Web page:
What techniques did Sophocles and Shakespeare, in their plays Oedipus Rex and Macbeth, use to present their concerns?
As in most questions involving comparison and contrast, there are some ways in which Oedipus Rex and Macbeth are similar and some in which they are different. The form of both plays (ie the fact that both is a classical Tragedy with a Tragic Hero) is similar. It is the content of each that holds a great many differences.
Let's look at how the form makes them similar. Both follow the construct described by Aristotle in his Poetics for a Tragedy. Enotes describes Aristotle's requirements in this way:
Aristotle defines tragedy as 'an imitation of an action that is serious, complete, and of a certain magnitude; in language embellished with each kind of artistic ornament. . .; in the form of action, not of narrative; through pity and fear effecting the proper purgation of these emotions.'
Enotes goes on to note what sort of hero -- the Tragic Hero -- Aristotle believed a Tragedy to require:
What of the person chiefly concerned in these actions? The tragedy must not bring a perfectly virtuous person from prosperity to adversity, nor raise a bad person from adversity to prosperity, nor yet depict a villain receiving his or her deserts, for none of these would both satisfy the moral sense and inspire pity and fear. The remaining possibility is of a person not eminently good and just but unmarked by vice or depravity, who is brought to adversity by some error or fault (hamartia).
Both of these requirements are met by both plays, Oedipus and Macbeth. They both involve serious events of "a certain magnitude" (The depiction of kings struggling to maintain their power); both deliver these events through action and in verse (heightened language), and both invoke the emotional response of the audience at the downfall of each hero.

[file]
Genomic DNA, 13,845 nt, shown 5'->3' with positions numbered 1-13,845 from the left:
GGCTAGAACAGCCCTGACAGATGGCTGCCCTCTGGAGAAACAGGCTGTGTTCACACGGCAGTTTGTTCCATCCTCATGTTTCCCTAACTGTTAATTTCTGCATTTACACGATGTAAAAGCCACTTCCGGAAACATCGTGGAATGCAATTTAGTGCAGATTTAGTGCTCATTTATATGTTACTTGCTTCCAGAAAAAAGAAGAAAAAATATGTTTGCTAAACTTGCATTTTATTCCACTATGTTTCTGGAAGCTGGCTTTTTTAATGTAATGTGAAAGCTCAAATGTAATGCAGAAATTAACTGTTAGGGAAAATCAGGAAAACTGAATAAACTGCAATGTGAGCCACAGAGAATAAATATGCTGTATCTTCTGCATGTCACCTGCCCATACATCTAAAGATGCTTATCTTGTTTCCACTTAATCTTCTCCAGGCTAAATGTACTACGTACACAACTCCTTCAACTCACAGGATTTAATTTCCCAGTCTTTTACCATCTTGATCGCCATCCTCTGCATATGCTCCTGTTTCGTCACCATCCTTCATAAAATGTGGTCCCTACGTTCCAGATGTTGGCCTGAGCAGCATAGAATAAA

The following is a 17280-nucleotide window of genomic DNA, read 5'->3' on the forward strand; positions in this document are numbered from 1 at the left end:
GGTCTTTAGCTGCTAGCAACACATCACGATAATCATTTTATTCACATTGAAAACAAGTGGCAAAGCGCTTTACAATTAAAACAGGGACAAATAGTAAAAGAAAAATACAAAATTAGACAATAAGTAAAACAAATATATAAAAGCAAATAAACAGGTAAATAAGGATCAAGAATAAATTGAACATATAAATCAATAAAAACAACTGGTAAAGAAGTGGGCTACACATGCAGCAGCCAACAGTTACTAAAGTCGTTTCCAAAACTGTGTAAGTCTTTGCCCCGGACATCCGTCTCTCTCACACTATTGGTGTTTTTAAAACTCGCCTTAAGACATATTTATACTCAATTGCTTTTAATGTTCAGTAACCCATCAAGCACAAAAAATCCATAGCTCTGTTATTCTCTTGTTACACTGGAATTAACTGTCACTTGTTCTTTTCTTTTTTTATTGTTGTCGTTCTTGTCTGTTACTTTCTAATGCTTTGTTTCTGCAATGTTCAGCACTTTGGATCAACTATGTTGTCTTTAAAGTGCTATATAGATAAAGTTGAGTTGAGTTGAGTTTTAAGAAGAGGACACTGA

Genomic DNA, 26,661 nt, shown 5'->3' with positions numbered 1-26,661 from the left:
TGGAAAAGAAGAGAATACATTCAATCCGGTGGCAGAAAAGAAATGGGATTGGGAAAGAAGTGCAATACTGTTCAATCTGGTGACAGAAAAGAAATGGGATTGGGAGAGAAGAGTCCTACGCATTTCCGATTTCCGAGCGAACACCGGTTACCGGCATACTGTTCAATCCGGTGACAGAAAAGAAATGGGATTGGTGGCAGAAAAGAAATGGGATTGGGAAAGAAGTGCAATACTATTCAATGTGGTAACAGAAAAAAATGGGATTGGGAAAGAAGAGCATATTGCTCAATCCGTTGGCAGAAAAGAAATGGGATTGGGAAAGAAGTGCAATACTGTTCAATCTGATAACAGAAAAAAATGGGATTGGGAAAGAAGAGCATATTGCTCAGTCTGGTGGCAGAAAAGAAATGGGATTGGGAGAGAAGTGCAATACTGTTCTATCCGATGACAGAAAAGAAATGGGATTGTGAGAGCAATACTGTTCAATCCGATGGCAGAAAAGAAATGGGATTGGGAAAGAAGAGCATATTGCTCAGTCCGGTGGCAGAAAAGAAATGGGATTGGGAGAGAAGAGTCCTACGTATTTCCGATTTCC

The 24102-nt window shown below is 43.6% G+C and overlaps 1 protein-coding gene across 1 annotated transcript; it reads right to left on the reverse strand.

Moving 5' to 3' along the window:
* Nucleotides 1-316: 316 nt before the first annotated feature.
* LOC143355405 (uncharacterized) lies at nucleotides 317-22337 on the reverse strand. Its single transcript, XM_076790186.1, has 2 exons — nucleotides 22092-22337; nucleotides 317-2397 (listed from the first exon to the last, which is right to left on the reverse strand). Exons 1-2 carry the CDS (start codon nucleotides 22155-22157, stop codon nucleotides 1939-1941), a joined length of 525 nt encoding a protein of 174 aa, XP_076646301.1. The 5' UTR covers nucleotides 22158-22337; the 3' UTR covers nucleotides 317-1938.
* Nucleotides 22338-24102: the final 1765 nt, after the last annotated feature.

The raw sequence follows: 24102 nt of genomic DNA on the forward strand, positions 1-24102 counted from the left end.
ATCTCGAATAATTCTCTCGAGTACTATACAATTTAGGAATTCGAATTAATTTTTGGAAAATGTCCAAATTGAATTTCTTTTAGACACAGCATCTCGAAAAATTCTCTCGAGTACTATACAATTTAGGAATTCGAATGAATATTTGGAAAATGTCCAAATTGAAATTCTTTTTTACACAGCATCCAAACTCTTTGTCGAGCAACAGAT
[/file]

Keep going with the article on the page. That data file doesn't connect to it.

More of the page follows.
Oedipus and Macbeth both fit the definition of a Tragic Hero described above, since both are subject to the same tragic flaw -- hubris, a personality trait most associated with assuming that one is more powerful than, in reality, is true. Both Macbeth and Oedipus are subject to believing that their own power and craftiness will carry them past all obstacles and this is their tragic flaw.
In these plays there are definitely differences in content:
- Macbeth must consciously make a choice to kill to become king; Oedipus kills in the heat of the moment and has no idea that this will lead to his becoming King.
- The oracle that has predicted Oedipus' fate is in place way before the play begins, while Macbeth learns of an "oracle" that he will be king along with the audience in Act One.
- Macbeth must battle his external enemies to attempt to retain his throne, while Oedipus' enemies are his own internal battles.
The question that you have asked is potentially huge in scope, and I have given you some general ways in which to begin a comparison of these two plays. Below are links to more information on Poetics and the study guides for Oedipus Rex and Macbeth. You might also find the Enotes page called "How to Write a Compare-and-Contrast Essay" helpful.